This morning during his MacWorld 2009 keynote, Phil Schiller announced the new 17” MacBook Pro. The notebook is the world’s thinnest 17-inch notebook, at just 0.98 inches thin, and weighs in at 6.6 pounds. It’s got the same LED backlit display with a 1920x1200 resolution, 700:1 contrast ratio, and 60% greater color gamut. It’s got the glossy screen, but on this model there is a $50 anti-glare option that can get built-in behind the glass. As far as connections go, it’s got 3 USB ports, FireWire 800, Mini DisplayPort, ExpressCard, gigabit ethernet, and digital audio in/out. The notebooks rock the Intel Core 2 Duo 2.93 GHz processor with 6MB L2 Cache, and support up to 8GB of memory. It’s got the two integrated NVIDIA 9400M and 9600M graphics cards, and ships with a 320 GB hard drive, which can be upgraded to a 256 GB SSD. The big news here, though, is the battery life. Sine the battery is non-removeable, Apple was able to cram a bunch of cells into this thing, with the end result being 8 hours of battery life on a single charge using integrated graphics, or 7 hours using the discrete graphics chip.
The new 17” MacBook Pro comes in one configuration and sells for $2799, so no price increase over the last model. That gets you 4GB 1066 MHz DDR3 RAM, a 2.66 GHz Intel Core 2 Duo, and a 320 GB hard drive, and it ships in late January.
Last month, Apple released their long-awaited and redesigned MacBook Pro notebook, which spurred a bunch of excitement for all gadget lovers out there. The new unibody enclosure is sleek, and Apple even went out of their way to make it easy to upgrade the critical components that live inside the notebook yourself. Behind one door lies the hard drive and battery, both user-replaceable. Remove a few more screws, and you have direct access to your RAM.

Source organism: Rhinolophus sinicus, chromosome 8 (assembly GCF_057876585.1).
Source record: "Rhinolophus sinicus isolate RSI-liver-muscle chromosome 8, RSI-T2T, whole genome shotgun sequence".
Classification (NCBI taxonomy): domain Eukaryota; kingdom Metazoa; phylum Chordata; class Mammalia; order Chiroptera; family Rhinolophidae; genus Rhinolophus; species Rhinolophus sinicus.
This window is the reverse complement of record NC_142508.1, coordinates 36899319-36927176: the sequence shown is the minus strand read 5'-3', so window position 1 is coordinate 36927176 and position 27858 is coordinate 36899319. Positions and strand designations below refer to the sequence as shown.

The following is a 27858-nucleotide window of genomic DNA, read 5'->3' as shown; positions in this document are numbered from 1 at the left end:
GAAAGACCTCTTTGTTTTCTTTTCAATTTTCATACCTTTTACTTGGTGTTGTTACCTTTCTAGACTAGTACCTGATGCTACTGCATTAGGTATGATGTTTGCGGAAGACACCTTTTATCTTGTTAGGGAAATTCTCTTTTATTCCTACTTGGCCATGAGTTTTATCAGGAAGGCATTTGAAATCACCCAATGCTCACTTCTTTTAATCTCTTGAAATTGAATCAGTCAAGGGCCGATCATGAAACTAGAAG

Of course, these things are better explained in video than they are in text, which is why we’re here. In this episode of Bleeding Edge TV, we give you a full tutorial on what you need to do to upgrade the RAM in your new MacBook or MacBook Pro. If you are wondering why you’d want to do this, well, just compare the cost of what Apple charges you for 4GB of RAM versus the cost of buying the RAM yourself from a place like Newegg. You’ll save yourself a couple hundred bucks if you have a few minutes to spare.
Check out the tutorial, and let us know how it goes for you if you end up giving it a try.
A few days ago, at the Apple notebook event, the company unveiled their newly redesigned MacBook (gallery) and MacBook Pro (gallery) portables. We were able to get our hands on the new MacBook and MacBook Pro, and in this video, we compare each to their last generation counterpart. That’s right, we put the white MacBook up against the newer aluminum MacBook, compare the older MacBook Pro to the new one, and to top it all off, we bring in a MacBook Air for comparisons sake as well. Hit the video to get a look at all the aluminum and glass unibody goodness.